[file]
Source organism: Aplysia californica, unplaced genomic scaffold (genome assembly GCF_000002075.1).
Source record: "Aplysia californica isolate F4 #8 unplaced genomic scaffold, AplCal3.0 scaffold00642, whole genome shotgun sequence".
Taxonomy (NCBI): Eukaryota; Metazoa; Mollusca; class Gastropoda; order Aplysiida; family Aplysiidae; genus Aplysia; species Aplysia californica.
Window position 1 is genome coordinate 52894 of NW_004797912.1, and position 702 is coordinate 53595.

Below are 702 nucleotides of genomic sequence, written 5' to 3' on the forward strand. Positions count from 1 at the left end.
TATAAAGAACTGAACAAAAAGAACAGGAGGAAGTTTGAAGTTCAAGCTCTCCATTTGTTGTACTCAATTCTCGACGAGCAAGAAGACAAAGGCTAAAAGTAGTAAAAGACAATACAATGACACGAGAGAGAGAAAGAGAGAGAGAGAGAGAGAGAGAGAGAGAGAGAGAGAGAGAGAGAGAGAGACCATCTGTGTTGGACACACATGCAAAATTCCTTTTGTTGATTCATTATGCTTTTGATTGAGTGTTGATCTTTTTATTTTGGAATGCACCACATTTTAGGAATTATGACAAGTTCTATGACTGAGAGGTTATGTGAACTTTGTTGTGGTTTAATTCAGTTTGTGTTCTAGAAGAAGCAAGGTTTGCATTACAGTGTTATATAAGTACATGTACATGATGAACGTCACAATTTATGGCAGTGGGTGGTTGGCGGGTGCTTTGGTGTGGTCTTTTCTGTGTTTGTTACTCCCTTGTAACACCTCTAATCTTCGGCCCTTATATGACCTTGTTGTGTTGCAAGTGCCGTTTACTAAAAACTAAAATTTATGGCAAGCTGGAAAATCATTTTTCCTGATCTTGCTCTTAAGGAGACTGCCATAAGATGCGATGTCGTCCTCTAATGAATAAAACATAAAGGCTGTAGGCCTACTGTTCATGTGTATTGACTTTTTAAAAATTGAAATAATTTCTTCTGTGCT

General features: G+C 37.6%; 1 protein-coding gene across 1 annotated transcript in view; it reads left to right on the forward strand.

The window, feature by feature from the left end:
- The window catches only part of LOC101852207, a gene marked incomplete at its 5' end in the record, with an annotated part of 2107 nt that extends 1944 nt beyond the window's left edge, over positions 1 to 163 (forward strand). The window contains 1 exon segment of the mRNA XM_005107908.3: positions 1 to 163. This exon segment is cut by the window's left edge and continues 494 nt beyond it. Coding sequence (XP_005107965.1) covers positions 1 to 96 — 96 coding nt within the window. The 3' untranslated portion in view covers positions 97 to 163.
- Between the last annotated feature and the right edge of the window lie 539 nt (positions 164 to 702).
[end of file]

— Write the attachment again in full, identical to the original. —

Source organism: Aplysia californica, unplaced genomic scaffold (genome assembly GCF_000002075.1).
Source record: "Aplysia californica isolate F4 #8 unplaced genomic scaffold, AplCal3.0 scaffold00642, whole genome shotgun sequence".
Taxonomy (NCBI): Eukaryota; Metazoa; Mollusca; class Gastropoda; order Aplysiida; family Aplysiidae; genus Aplysia; species Aplysia californica.
Window position 1 is genome coordinate 52894 of NW_004797912.1, and position 702 is coordinate 53595.

Below are 702 nucleotides of genomic sequence, written 5' to 3' on the forward strand. Positions count from 1 at the left end.
TATAAAGAACTGAACAAAAAGAACAGGAGGAAGTTTGAAGTTCAAGCTCTCCATTTGTTGTACTCAATTCTCGACGAGCAAGAAGACAAAGGCTAAAAGTAGTAAAAGACAATACAATGACACGAGAGAGAGAAAGAGAGAGAGAGAGAGAGAGAGAGAGAGAGAGAGAGAGAGAGAGAGAGAGACCATCTGTGTTGGACACACATGCAAAATTCCTTTTGTTGATTCATTATGCTTTTGATTGAGTGTTGATCTTTTTATTTTGGAATGCACCACATTTTAGGAATTATGACAAGTTCTATGACTGAGAGGTTATGTGAACTTTGTTGTGGTTTAATTCAGTTTGTGTTCTAGAAGAAGCAAGGTTTGCATTACAGTGTTATATAAGTACATGTACATGATGAACGTCACAATTTATGGCAGTGGGTGGTTGGCGGGTGCTTTGGTGTGGTCTTTTCTGTGTTTGTTACTCCCTTGTAACACCTCTAATCTTCGGCCCTTATATGACCTTGTTGTGTTGCAAGTGCCGTTTACTAAAAACTAAAATTTATGGCAAGCTGGAAAATCATTTTTCCTGATCTTGCTCTTAAGGAGACTGCCATAAGATGCGATGTCGTCCTCTAATGAATAAAACATAAAGGCTGTAGGCCTACTGTTCATGTGTATTGACTTTTTAAAAATTGAAATAATTTCTTCTGTGCT

General features: G+C 37.6%; 1 protein-coding gene across 1 annotated transcript in view; it reads left to right on the forward strand.

The window, feature by feature from the left end:
- The window catches only part of LOC101852207, a gene marked incomplete at its 5' end in the record, with an annotated part of 2107 nt that extends 1944 nt beyond the window's left edge, over positions 1 to 163 (forward strand). The window contains 1 exon segment of the mRNA XM_005107908.3: positions 1 to 163. This exon segment is cut by the window's left edge and continues 494 nt beyond it. Coding sequence (XP_005107965.1) covers positions 1 to 96 — 96 coding nt within the window. The 3' untranslated portion in view covers positions 97 to 163.
- Between the last annotated feature and the right edge of the window lie 539 nt (positions 164 to 702).